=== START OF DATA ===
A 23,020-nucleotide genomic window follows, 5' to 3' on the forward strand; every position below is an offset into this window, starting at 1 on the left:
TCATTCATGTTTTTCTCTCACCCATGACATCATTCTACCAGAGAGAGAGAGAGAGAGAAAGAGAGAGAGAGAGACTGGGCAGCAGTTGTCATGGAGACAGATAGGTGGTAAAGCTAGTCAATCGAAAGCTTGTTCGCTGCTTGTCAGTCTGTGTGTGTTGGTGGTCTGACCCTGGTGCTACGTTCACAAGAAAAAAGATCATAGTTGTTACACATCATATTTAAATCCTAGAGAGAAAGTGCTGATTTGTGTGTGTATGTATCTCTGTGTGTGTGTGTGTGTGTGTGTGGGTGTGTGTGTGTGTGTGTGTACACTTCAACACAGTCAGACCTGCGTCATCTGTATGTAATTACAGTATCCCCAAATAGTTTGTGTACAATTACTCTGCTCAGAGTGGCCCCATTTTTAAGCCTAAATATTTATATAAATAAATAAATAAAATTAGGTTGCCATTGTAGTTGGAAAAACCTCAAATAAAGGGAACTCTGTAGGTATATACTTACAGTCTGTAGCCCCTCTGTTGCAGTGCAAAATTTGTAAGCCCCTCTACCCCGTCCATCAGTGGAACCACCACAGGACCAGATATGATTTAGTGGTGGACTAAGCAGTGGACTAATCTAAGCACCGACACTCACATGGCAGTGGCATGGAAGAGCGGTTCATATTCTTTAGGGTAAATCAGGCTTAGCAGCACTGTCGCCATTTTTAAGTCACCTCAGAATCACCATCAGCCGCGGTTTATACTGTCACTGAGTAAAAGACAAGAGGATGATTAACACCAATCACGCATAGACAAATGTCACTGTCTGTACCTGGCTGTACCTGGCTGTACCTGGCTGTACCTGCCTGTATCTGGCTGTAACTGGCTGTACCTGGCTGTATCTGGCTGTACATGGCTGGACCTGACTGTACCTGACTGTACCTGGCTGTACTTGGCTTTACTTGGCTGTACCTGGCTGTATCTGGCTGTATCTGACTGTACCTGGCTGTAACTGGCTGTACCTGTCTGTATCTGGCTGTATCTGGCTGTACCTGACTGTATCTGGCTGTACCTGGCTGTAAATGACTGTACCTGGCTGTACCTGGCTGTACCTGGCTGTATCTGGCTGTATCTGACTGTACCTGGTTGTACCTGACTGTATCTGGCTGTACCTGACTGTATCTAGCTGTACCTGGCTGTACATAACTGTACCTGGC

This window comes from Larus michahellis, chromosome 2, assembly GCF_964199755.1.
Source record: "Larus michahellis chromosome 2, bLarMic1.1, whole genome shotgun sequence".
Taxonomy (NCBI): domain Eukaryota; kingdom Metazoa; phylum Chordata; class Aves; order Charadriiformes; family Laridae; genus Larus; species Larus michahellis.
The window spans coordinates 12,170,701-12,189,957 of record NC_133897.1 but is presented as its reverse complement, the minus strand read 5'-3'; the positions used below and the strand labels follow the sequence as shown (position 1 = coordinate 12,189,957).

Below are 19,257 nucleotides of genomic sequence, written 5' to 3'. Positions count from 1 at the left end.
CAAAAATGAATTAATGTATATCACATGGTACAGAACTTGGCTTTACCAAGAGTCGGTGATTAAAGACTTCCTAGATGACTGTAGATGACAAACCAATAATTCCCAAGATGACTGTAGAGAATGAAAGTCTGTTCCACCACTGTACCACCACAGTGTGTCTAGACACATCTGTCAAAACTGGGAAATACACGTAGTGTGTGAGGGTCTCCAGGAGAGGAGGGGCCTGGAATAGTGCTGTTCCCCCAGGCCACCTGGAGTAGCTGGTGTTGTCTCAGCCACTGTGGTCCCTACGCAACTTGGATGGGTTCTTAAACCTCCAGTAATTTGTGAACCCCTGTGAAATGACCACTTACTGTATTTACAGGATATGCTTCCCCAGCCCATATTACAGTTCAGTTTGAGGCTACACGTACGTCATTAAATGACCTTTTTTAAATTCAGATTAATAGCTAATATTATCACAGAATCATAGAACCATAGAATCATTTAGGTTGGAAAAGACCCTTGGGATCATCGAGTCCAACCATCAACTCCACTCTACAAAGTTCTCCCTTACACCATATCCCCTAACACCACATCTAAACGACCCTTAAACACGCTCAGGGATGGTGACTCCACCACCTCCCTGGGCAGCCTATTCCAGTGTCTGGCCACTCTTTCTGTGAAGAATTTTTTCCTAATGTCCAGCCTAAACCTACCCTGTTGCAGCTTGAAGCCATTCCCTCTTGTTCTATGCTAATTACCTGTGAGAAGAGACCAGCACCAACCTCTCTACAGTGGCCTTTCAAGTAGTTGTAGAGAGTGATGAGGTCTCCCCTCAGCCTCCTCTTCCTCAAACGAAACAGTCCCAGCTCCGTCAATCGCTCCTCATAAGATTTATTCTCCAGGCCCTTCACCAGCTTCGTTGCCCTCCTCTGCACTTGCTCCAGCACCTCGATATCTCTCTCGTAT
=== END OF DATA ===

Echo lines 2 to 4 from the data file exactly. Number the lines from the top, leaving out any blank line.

TCATTCATGTTTTTCTCTCACCCATGACATCATTCTACCAGAGAGAGAGAGAGAGAGAAAGAGAGAGAGAGAGACTGGGCAGCAGTTGTCATGGAGACAGATAGGTGGTAAAGCTAGTCAATCGAAAGCTTGTTCGCTGCTTGTCAGTCTGTGTGTGTTGGTGGTCTGACCCTGGTGCTACGTTCACAAGAAAAAAGATCATAGTTGTTACACATCATATTTAAATCCTAGAGAGAAAGTGCTGATTTGTGTGTGTATGTATCTCTGTGTGTGTGTGTGTGTGTGTGTGGGTGTGTGTGTGTGTGTGTGTACACTTCAACACAGTCAGACCTGCGTCATCTGTATGTAATTACAGTATCCCCAAATAGTTTGTGTACAATTACTCTGCTCAGAGTGGCCCCATTTTTAAGCCTAAATATTTATATAAATAAATAAATAAAATTAGGTTGCCATTGTAGTTGGAAAAACCTCAAATAAAGGGAACTCTGTAGGTATATACTTACAGTCTGTAGCCCCTCTGTTGCAGTGCAAAATTTGTAAGCCCCTCTACCCCGTCCATCAGTGGAACCACCACAGGACCAGATATGATTTAGTGGTGGACTAAGCAGTGGACTAATCTAAGCACCGACACTCACATGGCAGTGGCATGGAAGAGCGGTTCATATTCTTTAGGGTAAATCAGGCTTAGCAGCACTGTCGCCATTTTTAAGTCACCTCAGAATCACCATCAGCCGCGGTTTATACTGTCACTGAGTAAAAGACAAGAGGATGATTAACACCAATCACGCATAGACAAATGTCACTGTCTGTACCTGGCTGTACCTGGCTGTACCTGGCTGTACCTGCCTGTATCTGGCTGTAACTGGCTGTACCTGGCTGTATCTGGCTGTACATGGCTGGACCTGACTGTACCTGACTGTACCTGGCTGTACTTGGCTTTACTTGGCTGTACCTGGCTGTATCTGGCTGTATCTGACTGTACCTGGCTGTAACTGGCTGTACCTGTCTGTATCTGGCTGTATCTGGCTGTACCTGACTGTATCTGGCTGTACCTGGCTGTAAATGACTGTACCTGGCTGTACCTGGCTGTACCTGGCTGTATCTGGCTGTATCTGACTGTACCTGGTTGTACCTGACTGTATCTGGCTGTACCTGACTGTATCTAGCTGTACCTGGCTGTACATAACTGTACCTGGC

This window comes from Larus michahellis, chromosome 2, assembly GCF_964199755.1.
Source record: "Larus michahellis chromosome 2, bLarMic1.1, whole genome shotgun sequence".